Saturday, January 06, 2007

Best Of Order, Please

The 100 Most Influential Television Programmes In My Life

#97: BBC Darts Coverage

Whenever I tell people that I am a fan of the sport of darts, they always give me a look of disbelief.

"But, don't drink" they gasp.

"You don't sit around the house in a string vest" (that's what they think).

"You're not an intimidating thug with a loud voice!"

This is all true. Yes, I'm here to bust the stereotype of darts fans. I'm teetotal, 6'3" and wouldn't hurt a fly. Unless it was buzzing infuriatingly around my face. And even then I would politely ask it to stop doing so before resorting to violence with a copy of the Radio Times.

My head is shaved, but a thug I am not. Having said that, my appearance does come in handy if I need to get out of a sticky situation. Take recently for example. I was walking through Penarth when I couldn't help but admire a lovely young lady in the street. What can I say? Her breasts were bouncing in a very provocative manner. Her boyfriend, noticing me staring, was about to give me a glare when he thought better of it. Instead, he seemed to be either a) hiding behind his good lady due to fear or b) trying to push her towards me, as if to say "here, you have her. I don't feel man enough anymore!" Of course, I wasn't going to say "my good man, there is no need to be scared of me. Look, I have The Complete Works Of Oscar Wilde in my jacket pocket!" No, I did what any red-blooded male would do in the same situation.

I gave her a shy smile and quickened my pace.

Now where was I? Ah yes, darts. What a game. Most darts fans have a choice to make. Do you follow the BDO (British Darts Organisation) or the PDC (Professional Darts Corporation)? Personally, I'm a fan of the BDO "dartists" as I like to call them. The guys (and gals) throwing those arrows have a flair that would put Michelangelo to shame.

The BDO has a more old-school feel to it. Watching footage of the World Championships from the Lakeside Country Club every January feels so...traditional. It's like taking a post-Christmas time warp back to the seventies and is the perfect way to get set for the new year ahead.

My problem with the PDC is not so much with the players, after all they don't play any differently to the BDO competitors, it's more to do with the presentation. PDC games are shown exclusively on Sky Sports. They have a habit of treating even the smallest tournament like a Jean-Michel Jarre concert. Lights, lasers, explosions, chanting....and those are just the sounds coming from Phil "The Power" Taylor's dressing room. However, the biggest annoyance for me is Sid Waddell, the commentator.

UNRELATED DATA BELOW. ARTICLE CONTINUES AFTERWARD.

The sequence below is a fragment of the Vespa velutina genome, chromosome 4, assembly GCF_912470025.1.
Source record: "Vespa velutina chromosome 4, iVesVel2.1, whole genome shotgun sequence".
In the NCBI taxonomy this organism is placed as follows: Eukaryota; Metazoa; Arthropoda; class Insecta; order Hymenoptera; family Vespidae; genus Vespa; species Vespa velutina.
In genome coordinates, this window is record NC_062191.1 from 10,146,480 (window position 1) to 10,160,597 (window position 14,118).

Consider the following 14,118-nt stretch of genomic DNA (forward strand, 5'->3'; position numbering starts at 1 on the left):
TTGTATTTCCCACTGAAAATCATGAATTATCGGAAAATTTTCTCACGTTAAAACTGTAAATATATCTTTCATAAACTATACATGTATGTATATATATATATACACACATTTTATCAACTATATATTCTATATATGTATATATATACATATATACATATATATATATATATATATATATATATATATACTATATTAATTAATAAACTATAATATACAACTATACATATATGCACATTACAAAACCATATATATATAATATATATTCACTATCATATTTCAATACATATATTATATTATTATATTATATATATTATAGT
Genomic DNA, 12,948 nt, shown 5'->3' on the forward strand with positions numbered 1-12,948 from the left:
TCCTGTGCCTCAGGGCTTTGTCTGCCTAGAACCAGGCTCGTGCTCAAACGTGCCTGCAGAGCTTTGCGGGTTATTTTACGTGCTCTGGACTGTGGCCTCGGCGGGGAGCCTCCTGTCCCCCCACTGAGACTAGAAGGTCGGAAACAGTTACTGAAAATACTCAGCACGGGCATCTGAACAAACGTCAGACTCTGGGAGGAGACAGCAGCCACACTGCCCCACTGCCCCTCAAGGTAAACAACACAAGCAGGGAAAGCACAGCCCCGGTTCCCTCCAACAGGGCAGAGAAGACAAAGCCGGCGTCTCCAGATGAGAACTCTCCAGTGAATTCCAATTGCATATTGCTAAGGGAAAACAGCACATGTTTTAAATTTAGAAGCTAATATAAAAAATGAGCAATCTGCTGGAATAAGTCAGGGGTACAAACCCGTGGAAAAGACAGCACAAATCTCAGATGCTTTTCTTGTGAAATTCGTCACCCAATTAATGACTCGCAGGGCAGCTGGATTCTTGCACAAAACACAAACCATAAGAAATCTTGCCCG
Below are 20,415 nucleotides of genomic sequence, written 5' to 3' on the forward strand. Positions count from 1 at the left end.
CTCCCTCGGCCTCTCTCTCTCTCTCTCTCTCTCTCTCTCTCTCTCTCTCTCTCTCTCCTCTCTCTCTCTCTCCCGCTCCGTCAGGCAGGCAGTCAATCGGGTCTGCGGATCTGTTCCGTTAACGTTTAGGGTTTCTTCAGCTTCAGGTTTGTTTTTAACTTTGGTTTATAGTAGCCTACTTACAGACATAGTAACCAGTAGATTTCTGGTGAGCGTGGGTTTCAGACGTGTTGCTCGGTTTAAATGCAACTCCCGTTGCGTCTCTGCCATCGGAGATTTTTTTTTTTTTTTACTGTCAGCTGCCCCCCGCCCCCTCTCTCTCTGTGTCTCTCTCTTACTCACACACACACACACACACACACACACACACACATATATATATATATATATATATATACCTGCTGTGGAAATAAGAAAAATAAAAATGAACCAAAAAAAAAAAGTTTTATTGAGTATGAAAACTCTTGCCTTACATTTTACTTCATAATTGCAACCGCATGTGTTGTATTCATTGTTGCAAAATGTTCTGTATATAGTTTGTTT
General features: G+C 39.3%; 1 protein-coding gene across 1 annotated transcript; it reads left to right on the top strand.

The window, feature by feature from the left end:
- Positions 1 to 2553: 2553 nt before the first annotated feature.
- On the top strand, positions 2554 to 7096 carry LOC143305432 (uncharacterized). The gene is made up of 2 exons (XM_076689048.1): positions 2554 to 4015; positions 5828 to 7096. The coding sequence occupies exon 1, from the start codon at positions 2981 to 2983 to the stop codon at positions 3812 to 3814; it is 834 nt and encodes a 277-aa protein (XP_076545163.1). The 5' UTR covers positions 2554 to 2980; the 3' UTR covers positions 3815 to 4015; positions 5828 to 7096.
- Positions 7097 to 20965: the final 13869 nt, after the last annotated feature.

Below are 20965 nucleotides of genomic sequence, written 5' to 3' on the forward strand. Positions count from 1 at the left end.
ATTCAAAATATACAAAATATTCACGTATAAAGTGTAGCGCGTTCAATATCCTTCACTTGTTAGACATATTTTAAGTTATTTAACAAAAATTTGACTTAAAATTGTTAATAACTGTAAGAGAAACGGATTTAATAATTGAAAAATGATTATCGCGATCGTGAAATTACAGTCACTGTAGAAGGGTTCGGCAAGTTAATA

There are some who hold Sid in high esteem. They regard him as a genius because of quotes such as:

"That was like throwing three pickled onions into a thimble."

"That's the greatest comeback since Lazarus."

"He looks about as happy as a penguin in a microwave."

Now, in soundbite form, these quotes are quite chucklesome. Unfortunately, he tends to say the same thing (or variations on a theme) at every match. They become predictable and boring after a while and I usually have to mute the man to put him out his misery. By pressing a button on the remote control, you understand. I don't personally march up to the Blackpool Winter Gardens and throttle him in the commentary box.

No, it's Tony Green on the BBC for me. OK, so he comes across as a bit of a perv with outbursts such as:

"Oooh, there are some lovely ladies in tonight"

"That's a great double top....and his shot wasn't bad either"

"She's giving him a look that says "you're not getting any treats tonight""

But somehow it's forgiveable. Maybe it's because I grew up watching Tony on Bullseye (the darts game show hosted by Jim Bowen) every Sunday night for about twenty years. It's hard not to think of him as anything other than a long-lost uncle who turns up at weddings and birthdays, then spends the whole time squeezing the arses of all the female revellers. But at least he doesn't have to keep spouting off bad puns like Waddell. I'd let him squeeze my arse if it meant Sid would shut up for a couple of minutes.